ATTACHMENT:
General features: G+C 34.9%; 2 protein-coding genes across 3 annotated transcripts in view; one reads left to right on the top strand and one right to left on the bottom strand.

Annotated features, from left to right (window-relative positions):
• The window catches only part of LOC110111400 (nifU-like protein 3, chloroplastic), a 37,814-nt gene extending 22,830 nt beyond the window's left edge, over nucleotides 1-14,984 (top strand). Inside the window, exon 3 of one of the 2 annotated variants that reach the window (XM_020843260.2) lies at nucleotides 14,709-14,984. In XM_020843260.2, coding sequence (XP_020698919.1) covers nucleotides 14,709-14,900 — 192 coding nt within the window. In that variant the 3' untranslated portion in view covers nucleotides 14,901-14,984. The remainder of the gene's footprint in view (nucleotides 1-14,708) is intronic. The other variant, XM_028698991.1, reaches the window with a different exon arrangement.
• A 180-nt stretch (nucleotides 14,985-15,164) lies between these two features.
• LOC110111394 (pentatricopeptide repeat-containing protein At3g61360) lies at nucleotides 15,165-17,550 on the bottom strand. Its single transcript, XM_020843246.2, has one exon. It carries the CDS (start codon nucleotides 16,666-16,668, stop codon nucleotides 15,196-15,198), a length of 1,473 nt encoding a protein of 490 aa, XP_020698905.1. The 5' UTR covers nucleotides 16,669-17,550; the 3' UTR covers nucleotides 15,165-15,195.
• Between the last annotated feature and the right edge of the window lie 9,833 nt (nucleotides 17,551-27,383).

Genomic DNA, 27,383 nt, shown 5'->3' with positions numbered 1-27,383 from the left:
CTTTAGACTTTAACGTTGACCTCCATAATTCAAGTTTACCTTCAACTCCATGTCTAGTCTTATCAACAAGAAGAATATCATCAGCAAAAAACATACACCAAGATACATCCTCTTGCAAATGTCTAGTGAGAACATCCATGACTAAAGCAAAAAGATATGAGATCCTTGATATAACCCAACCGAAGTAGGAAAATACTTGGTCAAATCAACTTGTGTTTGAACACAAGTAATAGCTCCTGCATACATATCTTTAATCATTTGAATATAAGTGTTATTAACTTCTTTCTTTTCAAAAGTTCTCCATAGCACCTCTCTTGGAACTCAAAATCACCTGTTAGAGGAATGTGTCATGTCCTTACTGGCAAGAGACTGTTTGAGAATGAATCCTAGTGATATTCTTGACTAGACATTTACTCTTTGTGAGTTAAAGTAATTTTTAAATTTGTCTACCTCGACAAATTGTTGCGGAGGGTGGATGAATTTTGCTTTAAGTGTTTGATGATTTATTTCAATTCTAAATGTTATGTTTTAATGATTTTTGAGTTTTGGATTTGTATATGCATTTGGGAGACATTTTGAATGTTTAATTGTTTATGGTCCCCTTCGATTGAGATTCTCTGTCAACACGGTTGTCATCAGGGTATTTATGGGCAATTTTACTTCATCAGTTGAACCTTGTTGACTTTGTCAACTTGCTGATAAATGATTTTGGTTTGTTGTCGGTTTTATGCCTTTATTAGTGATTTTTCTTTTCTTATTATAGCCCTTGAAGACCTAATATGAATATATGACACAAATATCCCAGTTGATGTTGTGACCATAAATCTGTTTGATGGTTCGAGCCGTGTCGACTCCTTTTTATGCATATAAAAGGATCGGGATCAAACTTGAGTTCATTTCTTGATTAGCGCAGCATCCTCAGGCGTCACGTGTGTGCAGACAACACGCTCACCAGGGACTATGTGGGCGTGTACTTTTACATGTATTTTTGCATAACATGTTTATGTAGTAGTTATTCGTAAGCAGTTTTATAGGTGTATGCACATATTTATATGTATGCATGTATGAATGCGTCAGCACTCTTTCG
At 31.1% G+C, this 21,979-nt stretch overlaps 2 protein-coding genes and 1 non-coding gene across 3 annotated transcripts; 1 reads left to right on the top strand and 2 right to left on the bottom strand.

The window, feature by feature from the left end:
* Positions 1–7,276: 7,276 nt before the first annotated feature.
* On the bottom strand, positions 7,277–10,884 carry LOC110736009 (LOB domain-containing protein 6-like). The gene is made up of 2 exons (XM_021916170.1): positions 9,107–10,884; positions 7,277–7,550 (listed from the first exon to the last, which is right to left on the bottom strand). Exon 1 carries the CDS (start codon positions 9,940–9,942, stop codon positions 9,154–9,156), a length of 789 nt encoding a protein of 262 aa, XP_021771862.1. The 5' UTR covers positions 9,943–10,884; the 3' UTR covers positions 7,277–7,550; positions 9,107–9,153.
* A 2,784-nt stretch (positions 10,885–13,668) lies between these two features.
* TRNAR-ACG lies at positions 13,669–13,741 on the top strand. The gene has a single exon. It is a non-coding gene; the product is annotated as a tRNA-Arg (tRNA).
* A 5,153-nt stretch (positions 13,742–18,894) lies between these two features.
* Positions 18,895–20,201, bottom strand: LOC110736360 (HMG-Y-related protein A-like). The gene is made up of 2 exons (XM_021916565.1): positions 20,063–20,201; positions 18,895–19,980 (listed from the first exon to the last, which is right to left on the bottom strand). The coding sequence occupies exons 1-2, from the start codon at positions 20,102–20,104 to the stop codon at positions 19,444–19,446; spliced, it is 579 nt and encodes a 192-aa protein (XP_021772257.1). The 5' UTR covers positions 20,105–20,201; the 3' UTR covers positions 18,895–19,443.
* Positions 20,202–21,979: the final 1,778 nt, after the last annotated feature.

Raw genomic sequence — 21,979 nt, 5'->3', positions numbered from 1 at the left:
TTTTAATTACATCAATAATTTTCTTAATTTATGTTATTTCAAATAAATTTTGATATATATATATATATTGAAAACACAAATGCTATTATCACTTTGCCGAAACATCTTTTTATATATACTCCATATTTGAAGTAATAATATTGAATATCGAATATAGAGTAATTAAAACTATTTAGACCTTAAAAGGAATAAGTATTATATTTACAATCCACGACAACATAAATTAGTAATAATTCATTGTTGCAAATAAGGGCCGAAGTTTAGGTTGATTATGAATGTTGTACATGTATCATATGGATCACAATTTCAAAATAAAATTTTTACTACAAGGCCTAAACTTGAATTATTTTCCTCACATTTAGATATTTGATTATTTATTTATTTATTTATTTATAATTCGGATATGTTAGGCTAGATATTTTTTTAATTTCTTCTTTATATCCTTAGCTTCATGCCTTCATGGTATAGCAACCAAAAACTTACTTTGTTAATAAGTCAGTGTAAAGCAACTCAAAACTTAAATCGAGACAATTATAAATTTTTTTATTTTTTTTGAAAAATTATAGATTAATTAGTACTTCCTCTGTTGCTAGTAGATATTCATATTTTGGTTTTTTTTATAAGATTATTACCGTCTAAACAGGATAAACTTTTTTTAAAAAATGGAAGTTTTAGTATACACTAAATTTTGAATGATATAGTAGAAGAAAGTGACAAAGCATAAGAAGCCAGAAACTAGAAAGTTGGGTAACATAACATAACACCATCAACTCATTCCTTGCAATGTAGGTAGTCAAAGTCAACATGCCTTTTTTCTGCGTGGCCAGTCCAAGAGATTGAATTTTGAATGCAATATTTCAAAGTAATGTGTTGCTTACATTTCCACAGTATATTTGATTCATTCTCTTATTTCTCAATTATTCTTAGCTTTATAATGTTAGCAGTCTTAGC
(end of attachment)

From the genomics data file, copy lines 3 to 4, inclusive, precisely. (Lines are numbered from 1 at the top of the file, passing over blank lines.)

• The window catches only part of LOC110111400 (nifU-like protein 3, chloroplastic), a 37,814-nt gene extending 22,830 nt beyond the window's left edge, over nucleotides 1-14,984 (top strand). Inside the window, exon 3 of one of the 2 annotated variants that reach the window (XM_020843260.2) lies at nucleotides 14,709-14,984. In XM_020843260.2, coding sequence (XP_020698919.1) covers nucleotides 14,709-14,900 — 192 coding nt within the window. In that variant the 3' untranslated portion in view covers nucleotides 14,901-14,984. The remainder of the gene's footprint in view (nucleotides 1-14,708) is intronic. The other variant, XM_028698991.1, reaches the window with a different exon arrangement.
• A 180-nt stretch (nucleotides 14,985-15,164) lies between these two features.